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Forum Post: What is really innovative in today's market?

Posted 12 years ago on Nov. 25, 2011, 6:21 p.m. EST by aeturnus (231) from Robbinsville, NC
This content is user submitted and not an official statement

A couple of posts had got me thinking about writing this. I'm pretty much tired of hearing all this talk about what we are trying to accomplish is so bad because it will stifle innovation. It should be asked as to what kind of innovation they are talking about. I have seen very little coming out of the market place that can be called positively innovative. In fact, a lot of innovation is quite negative and just often disgusting.

Firstly, a huge amount of innovation isn't even done through the market. It is done at the military level, which acts as a pipeline to the high-tech industry. The first computer was the Univac. The Internet was originally ArpaNet. Many advancements in aviation technology are military-based. Most of the security advancements are done at military and prison levels.

Secondly, a major wave of innovation happens at the college level. MIT is a huge hotbed for new innovations in technology. I don't know how many times I have watched Modern Marvels on the History Channel, finding out how so many things had their roots in military programs and labs in college classrooms. Even the Golden Gate Bridge had its roots in a classroom and was later funded by government bonds and other "socialist" things until being taken over in part by the now-corrupt Bank of America as a measure to "help" the economy.

Even with all of this said, just what is so innovative that is coming out of today's market. Most of it seems to be so negative, it's almost disgusting. Here are 10 examples.

(1) SUVs - The most polluting vehicles on the planet that a consumer can own.

(3) Many drugs - We have so many drugs on the market for almost every little thing one can imagine. God forbid they ever find one to cure cancer. How much money would that cause the drug companies? I wonder if they would scramble to cover it up. That's great innovation.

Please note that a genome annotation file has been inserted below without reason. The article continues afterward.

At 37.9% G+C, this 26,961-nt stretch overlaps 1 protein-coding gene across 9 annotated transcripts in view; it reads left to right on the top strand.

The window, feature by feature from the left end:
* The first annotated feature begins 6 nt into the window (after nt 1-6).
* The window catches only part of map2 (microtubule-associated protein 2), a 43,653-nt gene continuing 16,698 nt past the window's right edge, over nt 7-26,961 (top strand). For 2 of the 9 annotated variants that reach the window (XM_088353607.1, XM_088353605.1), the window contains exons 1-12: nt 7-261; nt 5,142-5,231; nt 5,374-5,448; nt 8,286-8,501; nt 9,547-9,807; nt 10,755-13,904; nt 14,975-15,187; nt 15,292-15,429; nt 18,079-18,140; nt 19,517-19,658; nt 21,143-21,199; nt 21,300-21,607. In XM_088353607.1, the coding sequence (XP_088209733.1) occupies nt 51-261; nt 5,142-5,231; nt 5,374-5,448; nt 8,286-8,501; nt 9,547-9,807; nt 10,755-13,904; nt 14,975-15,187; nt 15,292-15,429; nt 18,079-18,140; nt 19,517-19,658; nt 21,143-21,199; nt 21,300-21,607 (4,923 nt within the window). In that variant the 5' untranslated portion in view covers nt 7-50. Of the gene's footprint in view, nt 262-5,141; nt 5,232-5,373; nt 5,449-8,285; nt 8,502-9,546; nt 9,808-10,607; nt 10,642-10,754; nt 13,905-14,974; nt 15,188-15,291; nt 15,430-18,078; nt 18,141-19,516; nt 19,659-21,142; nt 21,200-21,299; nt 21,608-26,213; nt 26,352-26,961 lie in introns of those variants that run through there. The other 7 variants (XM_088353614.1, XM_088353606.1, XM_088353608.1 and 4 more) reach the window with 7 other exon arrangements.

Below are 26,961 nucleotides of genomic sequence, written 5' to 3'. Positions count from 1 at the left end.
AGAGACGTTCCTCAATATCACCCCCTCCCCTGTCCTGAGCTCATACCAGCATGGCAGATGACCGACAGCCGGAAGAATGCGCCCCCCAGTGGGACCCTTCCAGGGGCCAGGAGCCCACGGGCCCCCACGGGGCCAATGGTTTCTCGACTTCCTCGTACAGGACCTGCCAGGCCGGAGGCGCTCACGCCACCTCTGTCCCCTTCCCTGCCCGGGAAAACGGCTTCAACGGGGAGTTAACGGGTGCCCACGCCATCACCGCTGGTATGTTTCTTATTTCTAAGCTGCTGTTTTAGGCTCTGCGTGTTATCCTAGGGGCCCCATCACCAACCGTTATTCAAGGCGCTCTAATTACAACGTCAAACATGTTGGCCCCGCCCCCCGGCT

(4) The Genome Project - The genome project and other genetic engineering methods. Planting insecticides in the middle of seeds. And how they love to dismiss anything organic or fair-trade.

(5) DDT - Yeah. Great one. Great innovation causes effects of DDT to be measured incorrectly in developed countries where DDT is not used.

(6) Asbestos - Possibly even worse than DDT. And yet free market love bugs like John Stossel use nearly ridiculous propaganda to encourage its use: The probability of more children dying is higher when at play during time schools are shut down for asbestos removal than the probability of illness acquired by asbestos.

(7) Catalytic Converter - A positive one, though it should be noted that its use did not appear heavily until stricter emission control regulations were enacted. An example of how government regulation can work. Other vehicular safety measures follow a similar suit, for the most part.

(8) Financial Instruments - Derivatives, subprimes, redlining, and other financial institution schemes that got us into this financial mess.

(9) Cigarettes - How the right-wing loves to protect one of the most nastiest, disgusting, and filthiest industries in existence.

(10) TransFats - Wow! TransFats! Mostly chemically-processed fats (under the guise of partially-hydrogenated fats).

I could go on.



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[-] 1 points by demcapitalist (977) 12 years ago

I think that wall street and the banks are killing innovation. They've been on a huge gambling spree leveraged to the hilt. They're lend each other money to bet with. They should be lending that money to small business and innovators. It's a drain on the economy. Lots of innovators who try to get access to the capital markets end up victims of a wall street innovation called pipe financing, it's a predatory loan where the only person who make a profit is the lender. It just feels like wall street has there tentacles in everything in a destructive way-----------and it could be constructive.

[-] 1 points by Edgewaters (912) 12 years ago

Good critique, but I think you lost focus a bit toward the end. I mean nobody claims cigarrettes as "innovative", and some of it is a bit of an anachronism (asbestos, DDT). Keep the laser focus on current market "innovation" (and/or the lack thereof).